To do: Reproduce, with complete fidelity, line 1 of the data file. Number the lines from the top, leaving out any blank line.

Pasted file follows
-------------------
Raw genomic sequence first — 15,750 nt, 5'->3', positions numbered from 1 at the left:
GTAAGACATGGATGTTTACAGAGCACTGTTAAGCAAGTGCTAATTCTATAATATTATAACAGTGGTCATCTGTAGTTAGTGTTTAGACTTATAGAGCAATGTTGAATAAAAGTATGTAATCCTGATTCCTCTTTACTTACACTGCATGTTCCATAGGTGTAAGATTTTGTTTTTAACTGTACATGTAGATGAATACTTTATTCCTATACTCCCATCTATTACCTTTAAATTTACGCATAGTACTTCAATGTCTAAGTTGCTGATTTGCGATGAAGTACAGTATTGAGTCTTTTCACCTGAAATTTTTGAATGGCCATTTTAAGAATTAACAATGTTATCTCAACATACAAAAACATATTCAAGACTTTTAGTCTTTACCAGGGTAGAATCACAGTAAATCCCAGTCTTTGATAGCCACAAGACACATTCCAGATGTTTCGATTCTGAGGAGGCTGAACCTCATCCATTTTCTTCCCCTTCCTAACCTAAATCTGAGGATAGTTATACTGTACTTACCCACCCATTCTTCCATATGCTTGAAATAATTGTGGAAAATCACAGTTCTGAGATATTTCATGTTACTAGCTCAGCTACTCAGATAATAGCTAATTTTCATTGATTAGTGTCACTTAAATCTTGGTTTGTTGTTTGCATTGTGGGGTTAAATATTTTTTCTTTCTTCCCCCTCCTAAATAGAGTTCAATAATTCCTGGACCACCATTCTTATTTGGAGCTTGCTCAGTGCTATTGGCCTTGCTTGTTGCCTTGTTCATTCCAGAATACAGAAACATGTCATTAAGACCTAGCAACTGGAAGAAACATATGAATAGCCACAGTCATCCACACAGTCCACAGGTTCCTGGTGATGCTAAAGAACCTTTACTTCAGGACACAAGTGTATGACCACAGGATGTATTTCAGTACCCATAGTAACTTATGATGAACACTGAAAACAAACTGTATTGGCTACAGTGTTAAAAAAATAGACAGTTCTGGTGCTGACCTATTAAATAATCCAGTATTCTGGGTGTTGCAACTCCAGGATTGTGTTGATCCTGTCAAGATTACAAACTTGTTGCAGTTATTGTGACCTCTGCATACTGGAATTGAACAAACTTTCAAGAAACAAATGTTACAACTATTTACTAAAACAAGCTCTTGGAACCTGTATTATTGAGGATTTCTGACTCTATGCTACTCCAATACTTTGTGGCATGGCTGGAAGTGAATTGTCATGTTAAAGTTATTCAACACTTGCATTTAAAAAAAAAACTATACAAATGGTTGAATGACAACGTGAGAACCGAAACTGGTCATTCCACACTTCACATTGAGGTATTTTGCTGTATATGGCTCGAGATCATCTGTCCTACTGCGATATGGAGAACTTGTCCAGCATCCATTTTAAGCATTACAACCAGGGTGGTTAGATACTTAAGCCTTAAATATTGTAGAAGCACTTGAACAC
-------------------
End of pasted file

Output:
Raw genomic sequence first — 15,750 nt, 5'->3', positions numbered from 1 at the left: